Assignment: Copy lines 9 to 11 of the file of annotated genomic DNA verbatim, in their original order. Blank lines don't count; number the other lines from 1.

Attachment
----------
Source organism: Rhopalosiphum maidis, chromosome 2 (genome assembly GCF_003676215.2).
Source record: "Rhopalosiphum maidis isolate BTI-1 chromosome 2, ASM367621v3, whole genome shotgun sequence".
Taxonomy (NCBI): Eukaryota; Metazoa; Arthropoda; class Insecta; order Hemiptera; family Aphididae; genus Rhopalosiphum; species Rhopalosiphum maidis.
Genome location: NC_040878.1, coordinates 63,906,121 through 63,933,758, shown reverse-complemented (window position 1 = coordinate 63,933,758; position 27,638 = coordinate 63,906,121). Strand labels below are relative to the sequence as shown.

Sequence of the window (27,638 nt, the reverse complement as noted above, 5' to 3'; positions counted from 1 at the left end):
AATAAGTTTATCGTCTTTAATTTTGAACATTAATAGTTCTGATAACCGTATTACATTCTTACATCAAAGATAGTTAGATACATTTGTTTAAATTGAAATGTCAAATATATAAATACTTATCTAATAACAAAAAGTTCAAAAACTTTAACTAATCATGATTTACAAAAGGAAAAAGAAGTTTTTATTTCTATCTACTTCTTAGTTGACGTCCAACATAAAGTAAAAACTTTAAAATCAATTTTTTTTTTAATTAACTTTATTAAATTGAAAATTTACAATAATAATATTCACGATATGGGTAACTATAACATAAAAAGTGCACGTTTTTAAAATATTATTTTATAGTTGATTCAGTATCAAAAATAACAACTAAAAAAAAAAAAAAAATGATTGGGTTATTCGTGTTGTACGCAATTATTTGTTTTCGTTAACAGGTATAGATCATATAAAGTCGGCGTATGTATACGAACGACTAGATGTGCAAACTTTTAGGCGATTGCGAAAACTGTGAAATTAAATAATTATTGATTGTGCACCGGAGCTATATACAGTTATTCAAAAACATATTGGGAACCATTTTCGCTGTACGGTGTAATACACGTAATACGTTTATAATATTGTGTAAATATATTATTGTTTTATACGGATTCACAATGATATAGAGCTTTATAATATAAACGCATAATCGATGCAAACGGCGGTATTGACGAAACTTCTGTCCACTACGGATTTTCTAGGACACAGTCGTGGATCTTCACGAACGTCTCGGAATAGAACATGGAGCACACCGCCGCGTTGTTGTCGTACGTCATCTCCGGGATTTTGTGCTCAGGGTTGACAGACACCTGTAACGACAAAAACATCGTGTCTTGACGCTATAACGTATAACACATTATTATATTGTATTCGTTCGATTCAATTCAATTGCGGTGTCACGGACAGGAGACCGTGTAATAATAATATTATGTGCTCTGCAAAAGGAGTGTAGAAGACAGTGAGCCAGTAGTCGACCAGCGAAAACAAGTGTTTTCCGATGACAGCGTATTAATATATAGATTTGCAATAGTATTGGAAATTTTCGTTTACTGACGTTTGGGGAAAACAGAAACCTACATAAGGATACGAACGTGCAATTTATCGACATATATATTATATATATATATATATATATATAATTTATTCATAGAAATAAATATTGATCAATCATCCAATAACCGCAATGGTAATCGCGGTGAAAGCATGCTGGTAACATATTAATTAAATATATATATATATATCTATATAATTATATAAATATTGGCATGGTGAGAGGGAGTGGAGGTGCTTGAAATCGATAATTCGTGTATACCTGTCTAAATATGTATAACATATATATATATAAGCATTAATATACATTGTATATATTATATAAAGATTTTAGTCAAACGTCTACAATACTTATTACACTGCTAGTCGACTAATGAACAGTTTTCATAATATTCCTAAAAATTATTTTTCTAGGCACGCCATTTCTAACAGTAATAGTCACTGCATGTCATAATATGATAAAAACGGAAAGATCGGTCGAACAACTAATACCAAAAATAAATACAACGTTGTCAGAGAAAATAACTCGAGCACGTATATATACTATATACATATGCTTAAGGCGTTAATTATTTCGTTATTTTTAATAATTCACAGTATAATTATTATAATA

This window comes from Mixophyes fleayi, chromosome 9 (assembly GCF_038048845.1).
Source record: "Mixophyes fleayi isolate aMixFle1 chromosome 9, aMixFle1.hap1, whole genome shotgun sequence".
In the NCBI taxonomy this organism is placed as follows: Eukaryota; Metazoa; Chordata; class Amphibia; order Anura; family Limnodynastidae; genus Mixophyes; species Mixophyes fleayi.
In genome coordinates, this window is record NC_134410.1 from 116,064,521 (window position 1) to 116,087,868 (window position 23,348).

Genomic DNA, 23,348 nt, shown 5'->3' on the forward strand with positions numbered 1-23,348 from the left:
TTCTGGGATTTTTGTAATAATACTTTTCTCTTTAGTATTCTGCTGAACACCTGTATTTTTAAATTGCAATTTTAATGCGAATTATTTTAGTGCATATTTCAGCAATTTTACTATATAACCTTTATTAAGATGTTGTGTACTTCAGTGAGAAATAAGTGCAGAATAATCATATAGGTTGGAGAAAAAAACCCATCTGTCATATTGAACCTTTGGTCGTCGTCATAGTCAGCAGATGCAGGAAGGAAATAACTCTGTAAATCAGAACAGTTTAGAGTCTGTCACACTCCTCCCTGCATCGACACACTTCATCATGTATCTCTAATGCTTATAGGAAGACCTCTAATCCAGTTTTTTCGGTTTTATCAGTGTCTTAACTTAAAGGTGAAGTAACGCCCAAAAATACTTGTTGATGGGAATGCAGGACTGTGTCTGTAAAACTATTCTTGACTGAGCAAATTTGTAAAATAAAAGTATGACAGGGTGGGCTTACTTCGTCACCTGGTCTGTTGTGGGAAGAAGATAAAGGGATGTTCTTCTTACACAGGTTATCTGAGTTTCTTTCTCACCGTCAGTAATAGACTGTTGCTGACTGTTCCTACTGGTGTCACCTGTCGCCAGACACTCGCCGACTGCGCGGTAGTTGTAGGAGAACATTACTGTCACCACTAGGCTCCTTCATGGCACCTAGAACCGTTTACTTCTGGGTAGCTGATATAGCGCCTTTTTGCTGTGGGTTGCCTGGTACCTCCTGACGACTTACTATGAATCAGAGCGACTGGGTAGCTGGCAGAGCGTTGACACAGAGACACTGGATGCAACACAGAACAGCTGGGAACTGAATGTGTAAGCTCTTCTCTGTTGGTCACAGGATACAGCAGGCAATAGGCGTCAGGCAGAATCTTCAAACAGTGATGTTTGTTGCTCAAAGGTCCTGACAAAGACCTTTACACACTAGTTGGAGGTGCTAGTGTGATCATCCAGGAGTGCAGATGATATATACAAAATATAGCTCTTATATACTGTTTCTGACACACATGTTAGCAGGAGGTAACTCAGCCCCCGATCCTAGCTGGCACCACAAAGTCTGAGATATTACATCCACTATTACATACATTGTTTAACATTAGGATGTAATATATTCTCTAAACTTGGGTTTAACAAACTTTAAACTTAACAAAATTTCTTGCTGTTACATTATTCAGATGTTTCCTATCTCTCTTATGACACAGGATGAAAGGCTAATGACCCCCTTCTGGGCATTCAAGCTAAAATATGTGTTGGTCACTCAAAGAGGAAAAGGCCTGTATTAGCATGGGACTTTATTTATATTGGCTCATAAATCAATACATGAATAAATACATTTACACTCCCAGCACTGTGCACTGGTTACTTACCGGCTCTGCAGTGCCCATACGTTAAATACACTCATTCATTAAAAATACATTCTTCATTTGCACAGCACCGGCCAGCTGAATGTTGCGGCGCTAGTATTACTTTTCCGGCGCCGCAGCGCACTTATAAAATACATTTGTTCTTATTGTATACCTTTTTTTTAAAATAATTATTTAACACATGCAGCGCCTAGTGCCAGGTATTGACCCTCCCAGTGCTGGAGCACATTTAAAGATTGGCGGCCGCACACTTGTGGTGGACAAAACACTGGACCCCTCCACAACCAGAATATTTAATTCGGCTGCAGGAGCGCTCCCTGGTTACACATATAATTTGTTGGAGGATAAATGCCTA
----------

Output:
In the NCBI taxonomy this organism is placed as follows: Eukaryota; Metazoa; Chordata; class Amphibia; order Anura; family Limnodynastidae; genus Mixophyes; species Mixophyes fleayi.
In genome coordinates, this window is record NC_134410.1 from 116,064,521 (window position 1) to 116,087,868 (window position 23,348).

Genomic DNA, 23,348 nt, shown 5'->3' on the forward strand with positions numbered 1-23,348 from the left: